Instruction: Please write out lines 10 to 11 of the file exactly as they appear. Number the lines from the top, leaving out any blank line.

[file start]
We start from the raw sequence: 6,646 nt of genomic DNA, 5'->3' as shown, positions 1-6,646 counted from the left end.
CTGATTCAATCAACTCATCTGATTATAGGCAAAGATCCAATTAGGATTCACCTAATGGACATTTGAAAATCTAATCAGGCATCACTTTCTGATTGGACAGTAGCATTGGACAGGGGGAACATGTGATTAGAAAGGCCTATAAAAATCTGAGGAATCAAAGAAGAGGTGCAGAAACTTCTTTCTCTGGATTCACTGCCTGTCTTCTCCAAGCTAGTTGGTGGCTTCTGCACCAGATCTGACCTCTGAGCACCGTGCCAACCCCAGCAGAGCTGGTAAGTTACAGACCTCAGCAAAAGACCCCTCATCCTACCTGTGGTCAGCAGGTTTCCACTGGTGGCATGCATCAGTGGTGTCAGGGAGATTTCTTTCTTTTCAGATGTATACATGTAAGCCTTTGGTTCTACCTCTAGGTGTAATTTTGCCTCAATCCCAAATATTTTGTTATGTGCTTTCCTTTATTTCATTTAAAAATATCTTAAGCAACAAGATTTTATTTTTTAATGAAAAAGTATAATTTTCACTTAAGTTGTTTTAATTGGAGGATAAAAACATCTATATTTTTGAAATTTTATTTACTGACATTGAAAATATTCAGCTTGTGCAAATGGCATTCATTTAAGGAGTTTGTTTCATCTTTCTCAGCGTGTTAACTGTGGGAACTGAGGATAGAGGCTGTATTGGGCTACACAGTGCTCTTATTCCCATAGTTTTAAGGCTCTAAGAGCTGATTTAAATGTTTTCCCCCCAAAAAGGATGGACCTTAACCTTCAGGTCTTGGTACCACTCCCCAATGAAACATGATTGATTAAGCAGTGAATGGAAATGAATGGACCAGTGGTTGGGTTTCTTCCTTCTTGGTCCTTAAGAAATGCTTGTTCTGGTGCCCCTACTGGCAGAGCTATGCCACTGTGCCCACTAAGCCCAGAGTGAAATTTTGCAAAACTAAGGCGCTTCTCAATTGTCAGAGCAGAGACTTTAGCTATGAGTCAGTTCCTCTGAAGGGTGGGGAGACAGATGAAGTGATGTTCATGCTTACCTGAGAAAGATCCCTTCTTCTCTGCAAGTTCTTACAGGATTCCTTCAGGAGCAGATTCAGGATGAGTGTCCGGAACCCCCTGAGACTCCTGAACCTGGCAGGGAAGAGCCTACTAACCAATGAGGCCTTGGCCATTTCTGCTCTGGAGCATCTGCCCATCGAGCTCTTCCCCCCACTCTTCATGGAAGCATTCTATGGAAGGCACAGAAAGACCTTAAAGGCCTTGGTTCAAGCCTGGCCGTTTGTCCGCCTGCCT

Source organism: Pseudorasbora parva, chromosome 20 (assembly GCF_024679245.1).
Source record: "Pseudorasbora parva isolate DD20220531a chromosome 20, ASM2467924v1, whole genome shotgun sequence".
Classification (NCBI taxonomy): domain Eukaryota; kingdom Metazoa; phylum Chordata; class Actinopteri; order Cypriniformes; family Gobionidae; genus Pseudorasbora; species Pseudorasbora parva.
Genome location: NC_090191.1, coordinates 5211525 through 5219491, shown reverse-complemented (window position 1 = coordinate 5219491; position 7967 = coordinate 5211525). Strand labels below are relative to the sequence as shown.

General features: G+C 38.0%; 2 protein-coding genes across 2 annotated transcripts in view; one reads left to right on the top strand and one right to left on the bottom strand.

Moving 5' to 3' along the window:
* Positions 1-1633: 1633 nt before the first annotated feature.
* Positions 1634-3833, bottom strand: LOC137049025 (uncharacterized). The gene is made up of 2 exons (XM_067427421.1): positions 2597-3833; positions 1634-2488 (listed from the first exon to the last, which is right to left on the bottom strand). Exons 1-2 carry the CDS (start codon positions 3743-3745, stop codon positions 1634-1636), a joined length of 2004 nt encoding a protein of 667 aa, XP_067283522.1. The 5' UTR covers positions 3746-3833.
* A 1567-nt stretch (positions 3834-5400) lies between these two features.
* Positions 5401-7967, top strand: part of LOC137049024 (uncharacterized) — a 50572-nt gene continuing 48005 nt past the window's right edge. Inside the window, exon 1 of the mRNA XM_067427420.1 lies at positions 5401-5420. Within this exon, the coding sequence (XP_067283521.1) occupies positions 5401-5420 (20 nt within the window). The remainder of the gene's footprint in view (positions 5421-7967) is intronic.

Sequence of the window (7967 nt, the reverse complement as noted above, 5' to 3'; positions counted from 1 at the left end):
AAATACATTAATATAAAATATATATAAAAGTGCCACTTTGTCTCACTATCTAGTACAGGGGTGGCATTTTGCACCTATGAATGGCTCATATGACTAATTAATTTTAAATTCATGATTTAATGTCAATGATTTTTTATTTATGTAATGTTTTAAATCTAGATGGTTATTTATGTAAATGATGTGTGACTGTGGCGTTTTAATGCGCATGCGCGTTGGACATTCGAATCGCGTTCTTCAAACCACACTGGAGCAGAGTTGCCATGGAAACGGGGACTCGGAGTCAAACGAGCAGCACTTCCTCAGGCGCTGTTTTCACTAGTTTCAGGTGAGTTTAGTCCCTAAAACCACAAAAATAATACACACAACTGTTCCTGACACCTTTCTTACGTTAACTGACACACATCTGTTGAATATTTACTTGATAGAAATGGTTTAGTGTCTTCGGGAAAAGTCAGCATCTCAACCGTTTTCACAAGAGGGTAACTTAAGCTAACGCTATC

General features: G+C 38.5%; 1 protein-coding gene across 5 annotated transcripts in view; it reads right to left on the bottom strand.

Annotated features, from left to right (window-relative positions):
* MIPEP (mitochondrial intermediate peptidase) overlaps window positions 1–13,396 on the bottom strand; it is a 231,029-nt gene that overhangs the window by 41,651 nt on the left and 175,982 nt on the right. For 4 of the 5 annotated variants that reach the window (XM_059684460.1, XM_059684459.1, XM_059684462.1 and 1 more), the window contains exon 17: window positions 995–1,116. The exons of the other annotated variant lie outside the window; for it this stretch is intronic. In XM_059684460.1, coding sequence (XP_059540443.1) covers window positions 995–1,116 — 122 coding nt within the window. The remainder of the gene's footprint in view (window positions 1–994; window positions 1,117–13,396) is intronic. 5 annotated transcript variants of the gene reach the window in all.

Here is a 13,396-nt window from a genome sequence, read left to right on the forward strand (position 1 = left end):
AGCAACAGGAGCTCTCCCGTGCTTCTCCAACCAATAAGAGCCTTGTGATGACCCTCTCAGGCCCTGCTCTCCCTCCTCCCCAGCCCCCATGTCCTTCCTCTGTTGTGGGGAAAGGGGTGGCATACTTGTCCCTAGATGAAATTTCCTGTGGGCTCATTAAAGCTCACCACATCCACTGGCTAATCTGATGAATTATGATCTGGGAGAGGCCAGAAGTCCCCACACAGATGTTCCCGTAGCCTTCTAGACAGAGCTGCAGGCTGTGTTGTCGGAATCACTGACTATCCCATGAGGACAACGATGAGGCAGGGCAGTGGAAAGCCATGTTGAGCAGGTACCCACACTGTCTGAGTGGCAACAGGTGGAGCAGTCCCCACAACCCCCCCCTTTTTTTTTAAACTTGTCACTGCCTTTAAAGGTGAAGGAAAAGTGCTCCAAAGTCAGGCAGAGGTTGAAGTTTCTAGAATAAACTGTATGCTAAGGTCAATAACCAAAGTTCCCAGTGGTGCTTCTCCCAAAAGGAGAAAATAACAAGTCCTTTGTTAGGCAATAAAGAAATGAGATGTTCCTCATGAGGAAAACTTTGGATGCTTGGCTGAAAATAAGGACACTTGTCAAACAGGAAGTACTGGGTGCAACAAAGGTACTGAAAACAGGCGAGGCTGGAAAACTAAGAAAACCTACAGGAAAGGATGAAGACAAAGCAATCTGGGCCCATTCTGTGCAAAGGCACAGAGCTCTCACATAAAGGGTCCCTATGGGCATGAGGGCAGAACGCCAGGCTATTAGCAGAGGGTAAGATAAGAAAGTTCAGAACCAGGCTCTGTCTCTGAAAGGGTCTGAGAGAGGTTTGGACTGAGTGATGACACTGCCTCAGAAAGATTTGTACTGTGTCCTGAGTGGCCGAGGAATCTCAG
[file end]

* Positions 1634-3833, bottom strand: LOC137049025 (uncharacterized). The gene is made up of 2 exons (XM_067427421.1): positions 2597-3833; positions 1634-2488 (listed from the first exon to the last, which is right to left on the bottom strand). Exons 1-2 carry the CDS (start codon positions 3743-3745, stop codon positions 1634-1636), a joined length of 2004 nt encoding a protein of 667 aa, XP_067283522.1. The 5' UTR covers positions 3746-3833.
* A 1567-nt stretch (positions 3834-5400) lies between these two features.